Counselor: Juniors should start college applications

Getting a jump now reduces stress later, Mrs. Brandes says


Izzy Marasco

During the last week of the first semester, a junior English class meets in Loretto Hall.

Lilly Art, Reporter

The college search and application process can be time consuming and stressful, especially for seniors. 

But juniors can get ahead by starting the process now. 

Every graduate has to meet a list of requirements, including four years of math and English, at least three years of social studies, two years of a foreign language, and two years of fine arts electives. 

School counselor Mrs. Beth Brandes said that one way to increase one’s chances of getting into a good college is taking more than the minimum required number of foreign language, fine arts, or elective classes. She said, “This gives students a little bit of everything and gives them a sample of something that they may enjoy, or that will enhance their overall educational experience.” 

One of the most tedious tasks that students fill out when applying for colleges is filling out applications. Many colleges will accept the common application that all students fill out. There are several areas of common application. One is your profile, where you fill out things like your name, address, phone number, email, your birthday, your gender and more. Other areas will ask about your family’s education history, your test scores and many other items that are important for colleges to know about you. 

Some colleges are not a part of the common application group, and students will have to fill out an entirely different application. Others use a common application, but require additional things as part of their application. 

Senior Lauren Caldwell completed her common application early, and getting ahead helped her a lot. She said, “The biggest advice I can give students is to work ahead on your application so that when the chaos of academics, athletics and application deadlines begin, you are prepared to complete your application while still being able to enjoy your senior year and all of its unforgettable experiences.”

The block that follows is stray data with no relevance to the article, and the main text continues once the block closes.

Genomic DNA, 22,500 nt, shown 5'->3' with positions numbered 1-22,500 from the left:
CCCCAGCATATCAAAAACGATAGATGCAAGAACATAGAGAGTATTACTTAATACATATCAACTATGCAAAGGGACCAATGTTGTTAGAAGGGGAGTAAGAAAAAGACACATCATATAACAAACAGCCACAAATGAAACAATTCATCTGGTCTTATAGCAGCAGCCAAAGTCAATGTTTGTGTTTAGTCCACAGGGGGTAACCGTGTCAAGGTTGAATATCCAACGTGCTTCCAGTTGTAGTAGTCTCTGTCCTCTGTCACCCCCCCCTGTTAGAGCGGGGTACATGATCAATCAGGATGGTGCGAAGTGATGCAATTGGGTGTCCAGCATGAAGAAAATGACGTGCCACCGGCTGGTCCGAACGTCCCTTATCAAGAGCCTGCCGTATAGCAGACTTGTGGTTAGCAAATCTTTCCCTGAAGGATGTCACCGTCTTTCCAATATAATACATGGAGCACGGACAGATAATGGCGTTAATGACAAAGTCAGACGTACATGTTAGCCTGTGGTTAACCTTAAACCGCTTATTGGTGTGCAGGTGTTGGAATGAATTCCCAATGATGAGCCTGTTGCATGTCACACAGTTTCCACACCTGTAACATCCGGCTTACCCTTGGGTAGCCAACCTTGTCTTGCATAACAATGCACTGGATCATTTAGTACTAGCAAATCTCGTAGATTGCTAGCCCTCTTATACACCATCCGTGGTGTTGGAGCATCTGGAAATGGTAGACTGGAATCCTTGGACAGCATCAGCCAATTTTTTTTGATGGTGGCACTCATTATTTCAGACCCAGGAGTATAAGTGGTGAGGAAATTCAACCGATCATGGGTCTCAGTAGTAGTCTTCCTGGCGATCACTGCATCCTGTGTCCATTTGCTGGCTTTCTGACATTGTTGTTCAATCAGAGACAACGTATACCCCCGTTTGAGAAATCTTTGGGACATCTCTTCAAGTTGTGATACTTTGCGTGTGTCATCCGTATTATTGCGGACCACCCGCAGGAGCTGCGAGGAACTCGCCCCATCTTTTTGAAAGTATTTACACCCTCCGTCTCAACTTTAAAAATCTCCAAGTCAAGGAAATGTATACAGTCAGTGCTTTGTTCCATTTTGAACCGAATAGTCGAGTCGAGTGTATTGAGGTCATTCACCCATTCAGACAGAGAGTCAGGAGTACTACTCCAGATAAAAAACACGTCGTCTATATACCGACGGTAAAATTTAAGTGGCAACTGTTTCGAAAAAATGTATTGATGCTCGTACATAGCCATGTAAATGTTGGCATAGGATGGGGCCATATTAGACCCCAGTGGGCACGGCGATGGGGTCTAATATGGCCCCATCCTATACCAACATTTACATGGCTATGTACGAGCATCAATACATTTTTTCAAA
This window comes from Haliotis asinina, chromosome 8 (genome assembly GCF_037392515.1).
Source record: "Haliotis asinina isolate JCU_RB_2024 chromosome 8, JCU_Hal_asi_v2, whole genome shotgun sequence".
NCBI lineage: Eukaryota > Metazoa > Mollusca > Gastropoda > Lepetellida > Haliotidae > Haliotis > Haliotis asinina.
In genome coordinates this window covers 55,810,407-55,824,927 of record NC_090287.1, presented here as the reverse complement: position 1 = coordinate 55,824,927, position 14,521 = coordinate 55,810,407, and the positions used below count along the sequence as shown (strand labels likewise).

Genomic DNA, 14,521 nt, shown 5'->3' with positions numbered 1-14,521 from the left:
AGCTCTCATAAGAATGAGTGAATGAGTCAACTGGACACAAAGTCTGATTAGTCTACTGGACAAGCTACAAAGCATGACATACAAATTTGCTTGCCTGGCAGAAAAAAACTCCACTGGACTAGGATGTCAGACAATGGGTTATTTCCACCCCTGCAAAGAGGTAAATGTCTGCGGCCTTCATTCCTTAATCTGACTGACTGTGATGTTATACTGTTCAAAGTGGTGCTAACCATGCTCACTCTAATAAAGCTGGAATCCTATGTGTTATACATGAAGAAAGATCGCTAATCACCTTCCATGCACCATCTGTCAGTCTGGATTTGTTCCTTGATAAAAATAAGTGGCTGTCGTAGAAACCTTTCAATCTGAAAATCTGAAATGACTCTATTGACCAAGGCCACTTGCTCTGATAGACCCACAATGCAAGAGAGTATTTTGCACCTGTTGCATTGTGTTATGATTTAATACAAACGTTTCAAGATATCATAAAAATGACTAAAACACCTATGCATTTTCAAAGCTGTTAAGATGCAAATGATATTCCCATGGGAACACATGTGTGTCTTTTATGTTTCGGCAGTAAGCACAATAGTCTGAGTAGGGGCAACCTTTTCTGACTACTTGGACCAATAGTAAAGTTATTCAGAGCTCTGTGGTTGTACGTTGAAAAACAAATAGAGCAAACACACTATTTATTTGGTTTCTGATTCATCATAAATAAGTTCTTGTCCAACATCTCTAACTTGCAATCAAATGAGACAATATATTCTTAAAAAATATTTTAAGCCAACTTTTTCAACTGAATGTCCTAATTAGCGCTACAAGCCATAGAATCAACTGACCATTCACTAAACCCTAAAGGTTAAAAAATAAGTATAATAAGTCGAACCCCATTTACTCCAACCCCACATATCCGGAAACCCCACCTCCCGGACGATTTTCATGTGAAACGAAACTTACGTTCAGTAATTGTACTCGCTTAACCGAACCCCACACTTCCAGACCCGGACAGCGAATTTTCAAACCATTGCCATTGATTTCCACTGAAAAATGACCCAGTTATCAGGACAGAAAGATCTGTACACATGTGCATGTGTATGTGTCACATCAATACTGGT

Another important area of the application process includes college essays. Some students write one essay, and others may write multiple ones. In order to feel less overwhelmed as a senior, it is important for juniors to start thinking about what they want to write about. Caldwell took a composition class her sophomore year and was able to complete her essay. She said, “I revised and edited my essay from my sophomore year to my final copy, but having a solid foundation facilitated an easier process when juggling other essays from institutional applications.”

Over the years, test scores have become less important in getting into college. Recently, colleges have made it optional for students to submit test scores. However, Cathedral still recommends that all students take at least one SAT and ACT. Brandes said, “Although many more (schools) have switched to being permanently optional, it is still not all inclusive where everybody is.” She said that students need to have these test scores because they never know what schools, scholarships or programs they are going to apply to.

Doing well on the SAT and ACT tests can significantly increase one’s chances of getting into their top school choices. Caldwell shares that good test scores are key to the application process. She said that Khan Academy, practice texts and a tutor can greatly increase your preparation and performance for the SAT and ACT. 

There are so many options to choose from when it comes to colleges that it can be hard to begin narrowing your choices. Brandes said, “I don’t think it is ever too early to start.” She suggests visiting campuses as early as freshman year. This will help students to start asking themselves what kind of school they like best. Size, location, majors, internships and scholarships are just a few contributing factors when it comes to college. 

Both Brandes and Caldwell recommend using Naviance to help make college choices. There are features including detailed college searches, personality quizzes and career quizzes that can help guide students find schools that will meet their needs. All students are welcome to use these tools, but juniors should especially consider this. Brandes said, “The longer you put that off until senior year, the more difficult it is to thoroughly cover all of your options.”

Brandes said, “(Applying for colleges) can feel like a burden, especially when you wait until the very end. The more proactive a student is, the less stress they will have. Those who get a jumpstart on their common application and essay before senior year will be much better off.”